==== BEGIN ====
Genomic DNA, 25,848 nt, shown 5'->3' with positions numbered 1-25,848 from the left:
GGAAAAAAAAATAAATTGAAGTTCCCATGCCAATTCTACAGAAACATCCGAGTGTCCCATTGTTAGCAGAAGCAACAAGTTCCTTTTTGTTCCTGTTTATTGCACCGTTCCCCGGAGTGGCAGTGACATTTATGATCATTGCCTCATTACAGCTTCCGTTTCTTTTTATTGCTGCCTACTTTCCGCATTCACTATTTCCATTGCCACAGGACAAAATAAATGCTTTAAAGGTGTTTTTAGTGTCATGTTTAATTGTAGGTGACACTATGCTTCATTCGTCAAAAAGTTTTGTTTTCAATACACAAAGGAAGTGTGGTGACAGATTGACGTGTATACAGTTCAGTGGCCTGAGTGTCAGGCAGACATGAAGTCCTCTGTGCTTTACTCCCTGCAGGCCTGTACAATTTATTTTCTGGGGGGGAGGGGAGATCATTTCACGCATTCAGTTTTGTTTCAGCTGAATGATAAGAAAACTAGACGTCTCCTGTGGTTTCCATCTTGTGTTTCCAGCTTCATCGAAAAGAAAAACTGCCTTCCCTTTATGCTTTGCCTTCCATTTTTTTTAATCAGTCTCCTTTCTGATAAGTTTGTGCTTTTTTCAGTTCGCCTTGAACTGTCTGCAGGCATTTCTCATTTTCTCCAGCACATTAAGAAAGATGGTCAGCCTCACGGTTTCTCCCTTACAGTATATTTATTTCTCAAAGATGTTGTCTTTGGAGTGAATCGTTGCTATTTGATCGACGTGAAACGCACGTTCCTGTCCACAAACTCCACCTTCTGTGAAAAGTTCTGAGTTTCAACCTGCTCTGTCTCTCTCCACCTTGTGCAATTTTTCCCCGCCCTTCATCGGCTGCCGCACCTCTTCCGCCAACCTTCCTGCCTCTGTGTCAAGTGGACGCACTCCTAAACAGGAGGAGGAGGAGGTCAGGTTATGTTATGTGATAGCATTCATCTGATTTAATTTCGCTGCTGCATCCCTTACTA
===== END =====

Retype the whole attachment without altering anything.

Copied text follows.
Genomic DNA, 25,848 nt, shown 5'->3' with positions numbered 1-25,848 from the left:
GGAAAAAAAAATAAATTGAAGTTCCCATGCCAATTCTACAGAAACATCCGAGTGTCCCATTGTTAGCAGAAGCAACAAGTTCCTTTTTGTTCCTGTTTATTGCACCGTTCCCCGGAGTGGCAGTGACATTTATGATCATTGCCTCATTACAGCTTCCGTTTCTTTTTATTGCTGCCTACTTTCCGCATTCACTATTTCCATTGCCACAGGACAAAATAAATGCTTTAAAGGTGTTTTTAGTGTCATGTTTAATTGTAGGTGACACTATGCTTCATTCGTCAAAAAGTTTTGTTTTCAATACACAAAGGAAGTGTGGTGACAGATTGACGTGTATACAGTTCAGTGGCCTGAGTGTCAGGCAGACATGAAGTCCTCTGTGCTTTACTCCCTGCAGGCCTGTACAATTTATTTTCTGGGGGGGAGGGGAGATCATTTCACGCATTCAGTTTTGTTTCAGCTGAATGATAAGAAAACTAGACGTCTCCTGTGGTTTCCATCTTGTGTTTCCAGCTTCATCGAAAAGAAAAACTGCCTTCCCTTTATGCTTTGCCTTCCATTTTTTTTAATCAGTCTCCTTTCTGATAAGTTTGTGCTTTTTTCAGTTCGCCTTGAACTGTCTGCAGGCATTTCTCATTTTCTCCAGCACATTAAGAAAGATGGTCAGCCTCACGGTTTCTCCCTTACAGTATATTTATTTCTCAAAGATGTTGTCTTTGGAGTGAATCGTTGCTATTTGATCGACGTGAAACGCACGTTCCTGTCCACAAACTCCACCTTCTGTGAAAAGTTCTGAGTTTCAACCTGCTCTGTCTCTCTCCACCTTGTGCAATTTTTCCCCGCCCTTCATCGGCTGCCGCACCTCTTCCGCCAACCTTCCTGCCTCTGTGTCAAGTGGACGCACTCCTAAACAGGAGGAGGAGGAGGTCAGGTTATGTTATGTGATAGCATTCATCTGATTTAATTTCGCTGCTGCATCCCTTACTA